When you pay up for DIA, not only will you get all of the features above, but ISPs will actually GUARANTEE many of the facets outlined above >99% of the time and hold themselves accountable if they don’t deliver. An SLA provided by a vendor on DIA will typically guarantee network uptime, latency, packet loss, and sometimes jitter will meet certain criteria >99.9% of the time that service is provided. If the ISP breaches its SLA, you are guaranteed a refund and may even be able to get out of your contract.

Vastly improved customer support / maintenance

With DIA, ISPs often guarantee a sub-4 hour response time to a trouble ticket. Also, you will get a dedicated account manager who can help you escalate major issues without having to call a “black hole” customer support line. This is a big part of what you pay for, as shared connections don’t often come with these support guarantees.

What’s the catch?

Ok so DIA seems like an amazing deal. Why doesn’t everyone get it then? What are the drawbacks of getting DIA?


A 100M business cable connection may cost $100 - $200 / month. The same bandwidth on DIA may cost ~$1,000 / month. Pricing can vary significantly by provider / location, but the features of DIA warrant a big premium in price vs. a service that’s similar to a home cable internet connection. If uptime on your core applications is critical or you’re running an operation with lots of employees in an office, the ROI on solid internet is very easy to justify.

Contract Term

Often, DIA comes with a mandatory 2-3 year contract term, while shared connections often come with shorter terms or are even month-to-month typically. This makes sense, as setting up DIA requires some capex from the ISP that may not make sense on a shorter contract term. However, there are exceptions here. Pilot Fiber, a regional ISP, offers DIA with a flexible month-to-month term!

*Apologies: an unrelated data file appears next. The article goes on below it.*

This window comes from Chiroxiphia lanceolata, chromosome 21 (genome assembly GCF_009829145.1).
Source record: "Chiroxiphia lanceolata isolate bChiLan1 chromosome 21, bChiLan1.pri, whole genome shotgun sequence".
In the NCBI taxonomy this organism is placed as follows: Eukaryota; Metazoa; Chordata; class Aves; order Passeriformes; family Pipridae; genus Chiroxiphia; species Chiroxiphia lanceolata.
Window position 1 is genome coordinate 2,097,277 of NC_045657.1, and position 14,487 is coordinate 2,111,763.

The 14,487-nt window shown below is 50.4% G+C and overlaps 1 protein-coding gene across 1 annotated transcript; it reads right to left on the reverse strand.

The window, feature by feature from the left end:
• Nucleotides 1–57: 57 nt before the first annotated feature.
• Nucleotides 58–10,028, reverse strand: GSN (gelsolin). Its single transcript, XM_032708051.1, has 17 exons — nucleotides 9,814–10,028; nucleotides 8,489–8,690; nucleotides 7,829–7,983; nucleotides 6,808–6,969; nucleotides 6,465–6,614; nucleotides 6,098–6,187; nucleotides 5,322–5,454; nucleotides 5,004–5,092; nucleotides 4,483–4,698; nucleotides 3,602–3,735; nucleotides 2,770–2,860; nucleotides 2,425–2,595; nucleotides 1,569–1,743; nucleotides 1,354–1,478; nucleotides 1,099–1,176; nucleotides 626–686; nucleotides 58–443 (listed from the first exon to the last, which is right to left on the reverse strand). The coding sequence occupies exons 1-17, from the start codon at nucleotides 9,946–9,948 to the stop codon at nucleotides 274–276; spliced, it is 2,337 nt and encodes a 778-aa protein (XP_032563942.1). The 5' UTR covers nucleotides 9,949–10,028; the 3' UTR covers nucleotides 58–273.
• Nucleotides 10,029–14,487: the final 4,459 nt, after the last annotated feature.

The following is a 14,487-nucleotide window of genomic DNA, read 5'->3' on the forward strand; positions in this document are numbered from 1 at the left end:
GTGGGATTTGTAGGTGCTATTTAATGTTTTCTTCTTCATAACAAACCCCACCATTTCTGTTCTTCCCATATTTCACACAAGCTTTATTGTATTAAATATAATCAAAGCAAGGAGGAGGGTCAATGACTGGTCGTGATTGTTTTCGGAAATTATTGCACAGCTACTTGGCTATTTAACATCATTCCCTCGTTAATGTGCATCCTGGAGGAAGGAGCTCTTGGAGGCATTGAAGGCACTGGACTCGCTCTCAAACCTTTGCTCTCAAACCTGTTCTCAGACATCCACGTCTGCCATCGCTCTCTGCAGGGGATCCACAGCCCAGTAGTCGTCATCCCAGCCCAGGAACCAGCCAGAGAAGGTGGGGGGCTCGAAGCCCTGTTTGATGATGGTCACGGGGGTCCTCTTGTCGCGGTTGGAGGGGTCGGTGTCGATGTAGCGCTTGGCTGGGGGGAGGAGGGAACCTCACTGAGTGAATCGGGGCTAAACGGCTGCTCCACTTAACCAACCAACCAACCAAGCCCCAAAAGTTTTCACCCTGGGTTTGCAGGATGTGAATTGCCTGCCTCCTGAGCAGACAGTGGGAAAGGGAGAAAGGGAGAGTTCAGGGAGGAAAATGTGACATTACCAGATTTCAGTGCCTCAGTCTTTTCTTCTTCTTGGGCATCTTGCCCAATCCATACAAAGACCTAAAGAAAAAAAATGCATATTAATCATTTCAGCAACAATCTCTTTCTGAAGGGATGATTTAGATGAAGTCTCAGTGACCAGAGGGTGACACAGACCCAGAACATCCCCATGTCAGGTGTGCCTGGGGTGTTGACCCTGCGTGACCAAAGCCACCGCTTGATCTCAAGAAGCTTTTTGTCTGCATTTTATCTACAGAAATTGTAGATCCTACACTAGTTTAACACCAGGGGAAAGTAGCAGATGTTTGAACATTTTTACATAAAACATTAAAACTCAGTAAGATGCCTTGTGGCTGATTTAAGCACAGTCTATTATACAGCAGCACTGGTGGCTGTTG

Installation interval

If your local cable company is “on-net” at your building, you should be able to get a shared connection up and running in less than a week. DIA is more complicated. Because DIA necessitates truck rolls, provisioning, and equipment installation, best case install intervals are 20-30 days, and average intervals are 45-60 days. If you need DIA at a site, you gotta plan early!

Does your DIA provider matter?

Not really. At this point, internet access is somewhat of a commodity and most provider offerings are quite similar. There are two dynamics to note here.

First, local availability dictates who you can use. Unless a provider is “on-net” or “lit” at your building or data center, getting inside will result in you getting charged (likely expensive) construction fees that you probably wouldn’t want to pay. In most cases, you’re best off working with the providers already in the building.

Second, even the largest providers differ by region. Spectrum may tout a deep fiber network in the northeast while operating an old, poorly maintained fiber network in the midwest. Some providers may lease transport from others in certain locales. Just knowing the specific providers you’re picking from won’t necessarily tell you much.

When making a purchase, don’t compare providers, compare on factors that matter: price, SLA, install interval, transport (fiber or copper, their own or leased, etc.), and speed.

How the hell do I find on-net providers? What about pricing?

Ready to buy? Know what you need? Unfortunately, that’s just step 1. Buying DIA can be a complex process. Validating provider availability at your address is difficult. BroadbandNow is a tool that can help you get started, but it only validates by zip code rather than address (and also has some accuracy issues). Asking your landlord / property manager may or may not also get you some tips. Once you get a hunch as to who might be at your address, you can call providers directly for pricing, but it’ll take at least a few days to get back pricing and details you can compare. You could also work with a telecom agent who does some of this work on your behalf, but that can be fraught with potential issues and conflicts of interest as well.

These issues are why we started Lightyear! With our tool, you can enter in an address and specs for what you need, and you will receive actionable, best available pricing with all the comparison specs needed to make a decision. Also, it’s free to use. If you’re in the market for DIA, give us a shot. Read more on our product here. Fill out our questionnaire if you’re looking to make a purchase soon.